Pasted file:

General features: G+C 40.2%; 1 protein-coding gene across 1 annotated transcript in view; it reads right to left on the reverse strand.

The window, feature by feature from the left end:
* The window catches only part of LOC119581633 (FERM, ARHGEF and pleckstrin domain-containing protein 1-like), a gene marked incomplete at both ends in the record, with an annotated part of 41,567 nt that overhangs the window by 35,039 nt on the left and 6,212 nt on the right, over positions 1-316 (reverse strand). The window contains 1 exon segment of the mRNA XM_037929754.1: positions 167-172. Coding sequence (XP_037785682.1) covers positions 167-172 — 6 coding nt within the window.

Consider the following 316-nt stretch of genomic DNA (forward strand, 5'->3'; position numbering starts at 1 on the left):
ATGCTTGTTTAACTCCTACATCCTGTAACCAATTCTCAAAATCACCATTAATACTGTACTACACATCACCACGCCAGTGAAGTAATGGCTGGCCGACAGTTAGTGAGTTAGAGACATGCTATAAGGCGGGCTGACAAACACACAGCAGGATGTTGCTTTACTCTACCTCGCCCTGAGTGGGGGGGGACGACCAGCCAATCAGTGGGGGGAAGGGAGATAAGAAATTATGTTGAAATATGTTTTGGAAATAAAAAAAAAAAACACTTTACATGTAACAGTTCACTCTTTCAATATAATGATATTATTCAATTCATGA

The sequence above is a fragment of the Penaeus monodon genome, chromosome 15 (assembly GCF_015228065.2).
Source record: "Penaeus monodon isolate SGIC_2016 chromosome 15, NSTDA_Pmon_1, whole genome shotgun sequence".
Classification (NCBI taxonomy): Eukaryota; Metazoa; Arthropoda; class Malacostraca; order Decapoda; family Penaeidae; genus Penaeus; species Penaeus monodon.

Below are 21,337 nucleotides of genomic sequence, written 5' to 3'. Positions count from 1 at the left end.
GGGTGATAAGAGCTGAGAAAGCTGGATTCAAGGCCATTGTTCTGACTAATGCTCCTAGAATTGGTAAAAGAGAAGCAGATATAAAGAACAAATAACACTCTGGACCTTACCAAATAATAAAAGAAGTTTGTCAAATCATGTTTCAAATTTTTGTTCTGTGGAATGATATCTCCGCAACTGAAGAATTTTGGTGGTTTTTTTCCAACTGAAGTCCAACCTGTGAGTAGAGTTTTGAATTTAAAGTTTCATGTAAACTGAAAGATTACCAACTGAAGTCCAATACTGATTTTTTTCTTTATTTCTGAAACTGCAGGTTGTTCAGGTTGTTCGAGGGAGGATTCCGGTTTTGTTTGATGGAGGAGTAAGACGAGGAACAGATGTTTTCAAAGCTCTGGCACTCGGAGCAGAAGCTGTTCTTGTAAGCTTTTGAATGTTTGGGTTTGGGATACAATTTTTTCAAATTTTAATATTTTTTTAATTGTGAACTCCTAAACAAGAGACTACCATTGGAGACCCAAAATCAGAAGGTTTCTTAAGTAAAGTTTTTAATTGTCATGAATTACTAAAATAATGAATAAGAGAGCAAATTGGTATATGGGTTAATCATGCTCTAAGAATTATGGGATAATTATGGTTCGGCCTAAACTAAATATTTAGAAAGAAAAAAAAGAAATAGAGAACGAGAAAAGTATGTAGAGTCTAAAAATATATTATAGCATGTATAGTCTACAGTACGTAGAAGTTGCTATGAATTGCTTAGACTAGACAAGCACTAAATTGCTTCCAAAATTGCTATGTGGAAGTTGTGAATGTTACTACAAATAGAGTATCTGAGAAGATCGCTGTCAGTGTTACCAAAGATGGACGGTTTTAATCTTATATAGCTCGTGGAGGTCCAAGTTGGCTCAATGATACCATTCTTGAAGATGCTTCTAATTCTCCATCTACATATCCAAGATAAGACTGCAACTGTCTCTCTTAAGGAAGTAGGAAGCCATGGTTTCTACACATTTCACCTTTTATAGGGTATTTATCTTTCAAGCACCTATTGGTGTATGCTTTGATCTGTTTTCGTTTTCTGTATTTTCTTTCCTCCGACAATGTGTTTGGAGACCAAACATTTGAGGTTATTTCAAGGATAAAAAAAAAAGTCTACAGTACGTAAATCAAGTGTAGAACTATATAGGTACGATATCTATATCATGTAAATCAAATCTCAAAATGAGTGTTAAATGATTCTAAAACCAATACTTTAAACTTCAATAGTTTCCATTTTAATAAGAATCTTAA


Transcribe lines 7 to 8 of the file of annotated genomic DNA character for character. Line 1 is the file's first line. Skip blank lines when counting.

Source record: "Penaeus monodon isolate SGIC_2016 chromosome 15, NSTDA_Pmon_1, whole genome shotgun sequence".
Classification (NCBI taxonomy): Eukaryota; Metazoa; Arthropoda; class Malacostraca; order Decapoda; family Penaeidae; genus Penaeus; species Penaeus monodon.